Mount Ritter

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Mount Ritter
Ritter and banner.jpg
Mount Ritter (on the left) from the John Muir Trail
Highest point
Elevation13,149 ft (4,008 m)  NAVD 88[1]
Prominence3,957 ft (1,206 m) [1]
Parent peakRed Slate Mountain[1]
Listing
Coordinates37°41′22″N 119°11′57″W / 37.689378°N 119.1990298°W / 37.689378; -119.1990298Coordinates: 37°41′22″N 119°11′57″W / 37.689378°N 119.1990298°W / 37.689378; -119.1990298[3]
Geography
LocationAnsel Adams Wilderness,
Madera County, California, U.S.
Parent rangeRitter Range, Sierra Nevada
Topo mapUSGS Mount Ritter
Geology
Age of rockCretaceous
Mountain typeMetavolcanic rock
Climbing
First ascent1872 by John Muir[4]
Easiest routeSnow/rock scramble

Mount Ritter is the highest mountain in Madera County, California, in the Western United States, at an elevation of 13,149 feet (4,008 m). It is also the highest and most prominent peak of its namesake, the Ritter Range, a subrange of the Sierra Nevada in the Ansel Adams Wilderness of the Inyo and Sierra National Forests. Mount Ritter is the 15th highest mountain peak in California with at least 500 meters of topographic prominence.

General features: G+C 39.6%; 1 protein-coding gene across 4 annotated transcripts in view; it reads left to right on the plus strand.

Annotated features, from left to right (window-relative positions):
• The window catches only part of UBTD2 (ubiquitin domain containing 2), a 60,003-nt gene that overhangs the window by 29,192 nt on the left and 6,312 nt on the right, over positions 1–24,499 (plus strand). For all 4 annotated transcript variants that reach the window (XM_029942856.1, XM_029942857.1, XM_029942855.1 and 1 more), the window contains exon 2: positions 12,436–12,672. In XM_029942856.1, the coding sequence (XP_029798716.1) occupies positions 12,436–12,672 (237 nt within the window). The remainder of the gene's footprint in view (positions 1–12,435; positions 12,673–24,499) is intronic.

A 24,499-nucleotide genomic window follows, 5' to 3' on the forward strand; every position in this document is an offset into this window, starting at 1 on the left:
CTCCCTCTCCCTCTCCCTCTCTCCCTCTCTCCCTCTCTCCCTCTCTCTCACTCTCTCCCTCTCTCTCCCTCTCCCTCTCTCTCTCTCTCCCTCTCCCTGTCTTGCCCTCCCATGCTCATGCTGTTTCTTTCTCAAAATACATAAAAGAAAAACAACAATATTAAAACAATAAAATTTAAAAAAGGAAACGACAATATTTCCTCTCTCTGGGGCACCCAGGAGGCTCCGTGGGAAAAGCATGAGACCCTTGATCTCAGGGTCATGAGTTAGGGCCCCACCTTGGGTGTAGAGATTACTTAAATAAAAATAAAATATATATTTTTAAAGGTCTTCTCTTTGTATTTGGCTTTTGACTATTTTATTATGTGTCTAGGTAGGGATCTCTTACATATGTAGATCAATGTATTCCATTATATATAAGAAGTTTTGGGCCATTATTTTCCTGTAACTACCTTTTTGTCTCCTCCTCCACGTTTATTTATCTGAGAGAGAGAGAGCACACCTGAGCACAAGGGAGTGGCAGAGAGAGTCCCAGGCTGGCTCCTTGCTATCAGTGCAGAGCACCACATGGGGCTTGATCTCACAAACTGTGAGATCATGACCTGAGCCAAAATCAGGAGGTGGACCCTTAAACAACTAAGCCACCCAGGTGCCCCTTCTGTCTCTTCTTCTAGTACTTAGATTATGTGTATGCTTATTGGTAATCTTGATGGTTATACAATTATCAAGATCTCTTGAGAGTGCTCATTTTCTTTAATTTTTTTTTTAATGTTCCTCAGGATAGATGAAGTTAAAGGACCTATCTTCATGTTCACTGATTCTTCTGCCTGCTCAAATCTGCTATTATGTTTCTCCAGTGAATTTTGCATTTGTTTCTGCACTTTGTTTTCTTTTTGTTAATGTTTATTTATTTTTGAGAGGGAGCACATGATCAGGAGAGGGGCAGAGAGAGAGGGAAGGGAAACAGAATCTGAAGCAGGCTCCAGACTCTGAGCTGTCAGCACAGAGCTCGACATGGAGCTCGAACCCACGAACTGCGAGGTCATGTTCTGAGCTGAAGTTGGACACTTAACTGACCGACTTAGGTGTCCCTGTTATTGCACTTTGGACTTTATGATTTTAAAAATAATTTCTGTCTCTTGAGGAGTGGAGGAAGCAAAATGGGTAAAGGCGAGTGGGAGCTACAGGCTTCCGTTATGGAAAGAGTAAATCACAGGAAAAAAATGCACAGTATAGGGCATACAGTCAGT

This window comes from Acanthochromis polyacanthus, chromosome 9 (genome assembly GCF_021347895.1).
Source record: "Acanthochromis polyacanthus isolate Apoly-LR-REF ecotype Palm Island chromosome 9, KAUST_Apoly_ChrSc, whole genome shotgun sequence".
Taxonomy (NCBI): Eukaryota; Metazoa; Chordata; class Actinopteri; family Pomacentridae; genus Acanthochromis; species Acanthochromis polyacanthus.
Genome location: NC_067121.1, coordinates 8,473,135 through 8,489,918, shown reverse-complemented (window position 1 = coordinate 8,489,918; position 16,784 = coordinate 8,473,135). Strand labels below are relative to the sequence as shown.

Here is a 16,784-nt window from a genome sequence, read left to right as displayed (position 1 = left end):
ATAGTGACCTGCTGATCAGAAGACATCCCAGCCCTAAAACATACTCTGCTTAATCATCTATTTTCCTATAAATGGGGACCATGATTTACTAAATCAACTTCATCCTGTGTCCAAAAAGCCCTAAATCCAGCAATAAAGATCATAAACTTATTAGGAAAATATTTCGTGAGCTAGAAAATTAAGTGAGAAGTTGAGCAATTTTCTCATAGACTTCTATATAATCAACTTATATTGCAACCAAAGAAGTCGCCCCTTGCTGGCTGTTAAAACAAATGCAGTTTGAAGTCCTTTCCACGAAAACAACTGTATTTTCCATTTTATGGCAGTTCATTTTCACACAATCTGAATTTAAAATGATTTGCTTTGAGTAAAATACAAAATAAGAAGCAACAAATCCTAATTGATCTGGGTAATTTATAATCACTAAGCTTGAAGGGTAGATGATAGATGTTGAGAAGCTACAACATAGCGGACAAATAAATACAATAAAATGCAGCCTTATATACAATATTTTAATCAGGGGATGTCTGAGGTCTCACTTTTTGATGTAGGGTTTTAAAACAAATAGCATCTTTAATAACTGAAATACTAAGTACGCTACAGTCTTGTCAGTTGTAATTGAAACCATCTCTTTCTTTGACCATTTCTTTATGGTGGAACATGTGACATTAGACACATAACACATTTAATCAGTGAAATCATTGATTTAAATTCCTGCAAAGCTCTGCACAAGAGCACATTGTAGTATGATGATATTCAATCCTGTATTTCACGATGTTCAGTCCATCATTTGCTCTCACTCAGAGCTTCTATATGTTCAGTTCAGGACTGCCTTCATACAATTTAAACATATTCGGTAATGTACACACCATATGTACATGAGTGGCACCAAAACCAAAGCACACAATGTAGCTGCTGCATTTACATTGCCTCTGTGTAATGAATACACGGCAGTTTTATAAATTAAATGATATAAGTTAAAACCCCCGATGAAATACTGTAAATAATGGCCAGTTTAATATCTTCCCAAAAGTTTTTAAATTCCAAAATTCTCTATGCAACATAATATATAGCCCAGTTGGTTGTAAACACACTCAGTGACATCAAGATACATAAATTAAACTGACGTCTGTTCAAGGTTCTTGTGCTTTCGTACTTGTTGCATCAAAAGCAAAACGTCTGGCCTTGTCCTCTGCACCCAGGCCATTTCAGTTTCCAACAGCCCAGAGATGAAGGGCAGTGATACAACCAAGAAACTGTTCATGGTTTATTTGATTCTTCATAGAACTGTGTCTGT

Geography[edit]

Mount Ritter is made of strikingly dark rock and is quite prominent due to its height and isolation.[1] It is in the middle of the Ritter Range, which includes neighboring Banner Peak and the Minarets. The prominent and memorable shape of the Ritter–Banner pair is visible from high elevations far to the north and south in the Sierra Nevada.

Mount Ritter was named by Josiah Whitney, chief of the California Geological Survey, for Carl Ritter, who had been a teacher of his when he was a student in Berlin during the 1840s.[5]

See also[edit]

References[edit]

  1. ^ a b c d "Mount Ritter, California". Peakbagger.com. Retrieved 2009-08-09.
  2. ^ "Sierra Peaks Section List" (PDF). Angeles Chapter, Sierra Club. Retrieved 2009-08-09.
  3. ^ "Mount Ritter". Geographic Names Information System. United States Geological Survey. Retrieved 2009-08-09.
  4. ^ Muir, John. "The Mountains of California". Retrieved 2009-08-09.
  5. ^ Browning, Peter (1986). Place Names of the Sierra Nevada. Berkeley: Wilderness Press. p. 183. ISBN 0-89997-047-8.

External links[edit]